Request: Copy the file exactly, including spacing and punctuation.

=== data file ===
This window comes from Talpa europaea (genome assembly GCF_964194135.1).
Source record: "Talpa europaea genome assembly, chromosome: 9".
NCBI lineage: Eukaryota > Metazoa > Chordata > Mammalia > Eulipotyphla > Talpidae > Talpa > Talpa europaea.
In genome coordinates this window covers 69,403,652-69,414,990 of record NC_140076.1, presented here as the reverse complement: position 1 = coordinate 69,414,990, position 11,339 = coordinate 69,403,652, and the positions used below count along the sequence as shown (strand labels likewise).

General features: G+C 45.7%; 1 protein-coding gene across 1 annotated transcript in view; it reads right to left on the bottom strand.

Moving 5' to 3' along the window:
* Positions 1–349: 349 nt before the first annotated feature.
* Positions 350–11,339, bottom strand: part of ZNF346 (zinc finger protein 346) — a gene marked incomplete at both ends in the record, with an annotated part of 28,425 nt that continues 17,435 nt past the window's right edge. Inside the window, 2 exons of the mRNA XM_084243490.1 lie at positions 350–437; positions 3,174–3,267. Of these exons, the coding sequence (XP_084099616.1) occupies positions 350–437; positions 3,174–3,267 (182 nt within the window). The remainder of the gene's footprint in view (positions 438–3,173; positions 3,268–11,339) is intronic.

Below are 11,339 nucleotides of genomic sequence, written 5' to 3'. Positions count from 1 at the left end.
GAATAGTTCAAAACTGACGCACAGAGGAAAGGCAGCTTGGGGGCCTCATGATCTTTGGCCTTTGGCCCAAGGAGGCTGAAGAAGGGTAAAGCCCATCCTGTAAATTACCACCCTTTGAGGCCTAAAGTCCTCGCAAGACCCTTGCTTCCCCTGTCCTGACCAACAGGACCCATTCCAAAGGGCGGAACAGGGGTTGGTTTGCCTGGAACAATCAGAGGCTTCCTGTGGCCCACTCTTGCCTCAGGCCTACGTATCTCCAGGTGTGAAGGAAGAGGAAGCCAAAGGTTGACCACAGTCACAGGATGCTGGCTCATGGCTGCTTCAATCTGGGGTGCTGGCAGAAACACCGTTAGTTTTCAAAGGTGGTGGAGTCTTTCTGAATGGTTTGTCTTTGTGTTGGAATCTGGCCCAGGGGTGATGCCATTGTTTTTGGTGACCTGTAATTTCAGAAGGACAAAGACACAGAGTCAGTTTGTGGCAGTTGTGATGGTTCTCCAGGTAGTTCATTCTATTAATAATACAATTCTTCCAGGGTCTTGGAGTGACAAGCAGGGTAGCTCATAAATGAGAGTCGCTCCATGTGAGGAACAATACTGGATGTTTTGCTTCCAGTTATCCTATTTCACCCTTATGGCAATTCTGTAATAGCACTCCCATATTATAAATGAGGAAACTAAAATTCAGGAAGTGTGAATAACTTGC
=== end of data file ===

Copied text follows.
This window comes from Talpa europaea (genome assembly GCF_964194135.1).
Source record: "Talpa europaea genome assembly, chromosome: 9".
NCBI lineage: Eukaryota > Metazoa > Chordata > Mammalia > Eulipotyphla > Talpidae > Talpa > Talpa europaea.
In genome coordinates this window covers 69,403,652-69,414,990 of record NC_140076.1, presented here as the reverse complement: position 1 = coordinate 69,414,990, position 11,339 = coordinate 69,403,652, and the positions used below count along the sequence as shown (strand labels likewise).

General features: G+C 45.7%; 1 protein-coding gene across 1 annotated transcript in view; it reads right to left on the bottom strand.

Moving 5' to 3' along the window:
* Positions 1–349: 349 nt before the first annotated feature.
* Positions 350–11,339, bottom strand: part of ZNF346 (zinc finger protein 346) — a gene marked incomplete at both ends in the record, with an annotated part of 28,425 nt that continues 17,435 nt past the window's right edge. Inside the window, 2 exons of the mRNA XM_084243490.1 lie at positions 350–437; positions 3,174–3,267. Of these exons, the coding sequence (XP_084099616.1) occupies positions 350–437; positions 3,174–3,267 (182 nt within the window). The remainder of the gene's footprint in view (positions 438–3,173; positions 3,268–11,339) is intronic.

Below are 11,339 nucleotides of genomic sequence, written 5' to 3'. Positions count from 1 at the left end.
GAATAGTTCAAAACTGACGCACAGAGGAAAGGCAGCTTGGGGGCCTCATGATCTTTGGCCTTTGGCCCAAGGAGGCTGAAGAAGGGTAAAGCCCATCCTGTAAATTACCACCCTTTGAGGCCTAAAGTCCTCGCAAGACCCTTGCTTCCCCTGTCCTGACCAACAGGACCCATTCCAAAGGGCGGAACAGGGGTTGGTTTGCCTGGAACAATCAGAGGCTTCCTGTGGCCCACTCTTGCCTCAGGCCTACGTATCTCCAGGTGTGAAGGAAGAGGAAGCCAAAGGTTGACCACAGTCACAGGATGCTGGCTCATGGCTGCTTCAATCTGGGGTGCTGGCAGAAACACCGTTAGTTTTCAAAGGTGGTGGAGTCTTTCTGAATGGTTTGTCTTTGTGTTGGAATCTGGCCCAGGGGTGATGCCATTGTTTTTGGTGACCTGTAATTTCAGAAGGACAAAGACACAGAGTCAGTTTGTGGCAGTTGTGATGGTTCTCCAGGTAGTTCATTCTATTAATAATACAATTCTTCCAGGGTCTTGGAGTGACAAGCAGGGTAGCTCATAAATGAGAGTCGCTCCATGTGAGGAACAATACTGGATGTTTTGCTTCCAGTTATCCTATTTCACCCTTATGGCAATTCTGTAATAGCACTCCCATATTATAAATGAGGAAACTAAAATTCAGGAAGTGTGAATAACTTGC